Amid a crackdown on instant loan apps in India, Google has said that it has been assisting law enforcement agencies in their investigation of the issue. As part of this, Google says it has reviewed hundreds of personal loan apps in India, based on flags submitted by users and government agencies. Those found to violate user safety policies were immediately removed from the Play Store, it said.
Google has also asked developers of the remaining apps that were identified to show to Google that they comply with applicable local laws and regulations and apps that fail to do so will be removed without further notice.
Digital lending platforms, especially those offering instant loans have come under the scanner after several reported cases of suicide where borrowers were unable to pay back money in time and faced harassment from these apps. Police investigation found that these apps were using harsh recovery methods where they even used the borrowerâs data to contact their family and friends.
Googleâs current policies against instant loan apps
Google only allows personal loan apps that have a full repayment tenure of over 60 days from the date the loan was issued.
To ensure user privacy, Google has asked developers to only request permissions that are necessary to implement current features or services. They should not use permissions that give access to user or device data for undisclosed, unimplemented, or disallowed features or purposes.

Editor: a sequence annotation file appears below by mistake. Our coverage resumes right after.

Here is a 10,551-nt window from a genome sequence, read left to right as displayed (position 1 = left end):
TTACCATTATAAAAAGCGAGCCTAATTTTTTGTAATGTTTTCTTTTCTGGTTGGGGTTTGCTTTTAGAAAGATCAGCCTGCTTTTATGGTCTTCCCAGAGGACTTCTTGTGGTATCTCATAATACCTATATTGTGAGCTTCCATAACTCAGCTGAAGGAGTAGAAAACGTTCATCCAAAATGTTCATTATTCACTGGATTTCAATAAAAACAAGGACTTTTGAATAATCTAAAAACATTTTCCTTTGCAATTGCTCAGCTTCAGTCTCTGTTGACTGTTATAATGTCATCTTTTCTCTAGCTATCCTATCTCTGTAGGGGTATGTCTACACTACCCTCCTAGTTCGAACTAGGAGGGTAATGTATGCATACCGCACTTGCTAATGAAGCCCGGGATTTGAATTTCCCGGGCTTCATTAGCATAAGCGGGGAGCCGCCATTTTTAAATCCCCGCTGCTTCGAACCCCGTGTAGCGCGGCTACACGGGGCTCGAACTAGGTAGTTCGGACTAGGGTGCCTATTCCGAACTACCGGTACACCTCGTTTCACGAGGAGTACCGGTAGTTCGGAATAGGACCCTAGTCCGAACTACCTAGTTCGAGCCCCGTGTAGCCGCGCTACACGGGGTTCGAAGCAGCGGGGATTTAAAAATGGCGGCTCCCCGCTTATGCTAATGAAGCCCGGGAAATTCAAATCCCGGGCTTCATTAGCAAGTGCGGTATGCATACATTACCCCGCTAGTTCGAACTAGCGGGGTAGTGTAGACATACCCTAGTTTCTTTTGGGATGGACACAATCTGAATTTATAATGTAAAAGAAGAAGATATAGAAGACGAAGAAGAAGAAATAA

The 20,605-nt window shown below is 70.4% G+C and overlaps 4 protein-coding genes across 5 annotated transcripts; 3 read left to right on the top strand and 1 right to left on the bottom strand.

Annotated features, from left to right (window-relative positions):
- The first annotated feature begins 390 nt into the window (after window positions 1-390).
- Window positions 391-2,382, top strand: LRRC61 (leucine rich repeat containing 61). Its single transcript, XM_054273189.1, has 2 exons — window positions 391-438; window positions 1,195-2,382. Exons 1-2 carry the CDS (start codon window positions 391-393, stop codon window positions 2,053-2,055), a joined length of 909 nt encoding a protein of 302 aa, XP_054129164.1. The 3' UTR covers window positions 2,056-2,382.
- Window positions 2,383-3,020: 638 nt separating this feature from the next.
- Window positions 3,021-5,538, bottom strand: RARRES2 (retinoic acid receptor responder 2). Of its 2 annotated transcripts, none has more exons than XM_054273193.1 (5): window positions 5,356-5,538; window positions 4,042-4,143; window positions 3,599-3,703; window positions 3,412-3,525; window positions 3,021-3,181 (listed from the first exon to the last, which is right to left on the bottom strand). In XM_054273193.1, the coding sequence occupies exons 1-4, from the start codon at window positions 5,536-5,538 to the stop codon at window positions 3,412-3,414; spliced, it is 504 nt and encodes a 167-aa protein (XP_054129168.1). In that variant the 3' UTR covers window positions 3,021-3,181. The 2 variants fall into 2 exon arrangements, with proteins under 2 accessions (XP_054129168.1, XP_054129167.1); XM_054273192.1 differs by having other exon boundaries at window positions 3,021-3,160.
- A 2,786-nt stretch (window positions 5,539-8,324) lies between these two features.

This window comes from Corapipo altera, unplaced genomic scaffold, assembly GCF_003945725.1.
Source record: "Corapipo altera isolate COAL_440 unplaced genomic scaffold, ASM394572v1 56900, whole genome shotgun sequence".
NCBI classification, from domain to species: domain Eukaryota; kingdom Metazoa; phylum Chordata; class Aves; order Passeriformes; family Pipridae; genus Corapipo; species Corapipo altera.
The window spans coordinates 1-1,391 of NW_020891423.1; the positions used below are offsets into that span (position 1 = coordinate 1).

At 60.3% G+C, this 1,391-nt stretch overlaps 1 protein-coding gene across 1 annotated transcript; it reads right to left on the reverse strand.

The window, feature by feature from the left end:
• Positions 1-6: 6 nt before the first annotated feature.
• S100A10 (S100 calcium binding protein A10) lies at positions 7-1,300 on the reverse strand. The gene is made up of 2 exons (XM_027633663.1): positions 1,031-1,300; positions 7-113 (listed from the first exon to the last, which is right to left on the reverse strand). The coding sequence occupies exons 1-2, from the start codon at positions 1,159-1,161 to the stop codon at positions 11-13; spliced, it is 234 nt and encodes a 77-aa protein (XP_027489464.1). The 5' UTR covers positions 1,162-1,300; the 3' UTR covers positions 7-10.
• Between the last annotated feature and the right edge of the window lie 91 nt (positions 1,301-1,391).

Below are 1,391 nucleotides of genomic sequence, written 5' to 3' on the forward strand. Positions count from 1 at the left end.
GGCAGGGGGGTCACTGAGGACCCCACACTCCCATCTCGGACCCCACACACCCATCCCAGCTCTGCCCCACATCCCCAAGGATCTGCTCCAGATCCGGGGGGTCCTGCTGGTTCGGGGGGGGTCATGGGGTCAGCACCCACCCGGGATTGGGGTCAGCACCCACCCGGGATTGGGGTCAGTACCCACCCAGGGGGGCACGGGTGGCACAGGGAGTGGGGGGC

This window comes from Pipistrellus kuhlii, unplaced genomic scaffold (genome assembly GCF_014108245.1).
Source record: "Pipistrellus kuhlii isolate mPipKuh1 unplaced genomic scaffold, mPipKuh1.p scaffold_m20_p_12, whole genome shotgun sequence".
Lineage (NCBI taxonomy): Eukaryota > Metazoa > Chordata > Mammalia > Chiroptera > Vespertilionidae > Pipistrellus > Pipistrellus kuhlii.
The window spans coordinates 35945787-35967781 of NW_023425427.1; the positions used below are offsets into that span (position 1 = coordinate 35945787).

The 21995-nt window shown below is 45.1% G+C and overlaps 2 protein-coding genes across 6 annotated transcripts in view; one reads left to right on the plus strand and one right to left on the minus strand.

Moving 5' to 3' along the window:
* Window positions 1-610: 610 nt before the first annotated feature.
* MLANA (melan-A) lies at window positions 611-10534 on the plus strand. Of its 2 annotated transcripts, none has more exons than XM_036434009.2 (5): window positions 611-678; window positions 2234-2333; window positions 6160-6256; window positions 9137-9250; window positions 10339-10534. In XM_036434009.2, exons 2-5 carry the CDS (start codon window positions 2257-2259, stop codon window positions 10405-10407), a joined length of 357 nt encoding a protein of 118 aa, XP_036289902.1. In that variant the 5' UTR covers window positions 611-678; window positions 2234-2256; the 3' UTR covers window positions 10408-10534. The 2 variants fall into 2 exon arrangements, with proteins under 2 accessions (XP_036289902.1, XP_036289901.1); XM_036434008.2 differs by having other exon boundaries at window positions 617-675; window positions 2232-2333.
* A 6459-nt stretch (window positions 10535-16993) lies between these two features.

âDevelopers must also only use data for purposes that the user has consented to, and if they later want to use the data for other purposes, they must obtain user permission for the additional uses,â Suzanne Frey, Vice President, Product, Android Security and Privacy at Google wrote in the blog.
Googleâs response comes a day after RBI constituted a Working Group to evaluate the digital lending sector and recommend ways to help regulate it better.
âRecent spurt and popularity of online lending platforms/mobile lending apps (âdigital lendingâ) has raised certain serious concerns which have wider systemic implications. Against this backdrop, a Working Group (WG) is being set up to study all aspects of digital lending activities in the regulated financial sector as well as by unregulated players so that an appropriate regulatory approach can be put in place,â RBI said in a statement on Wednesday.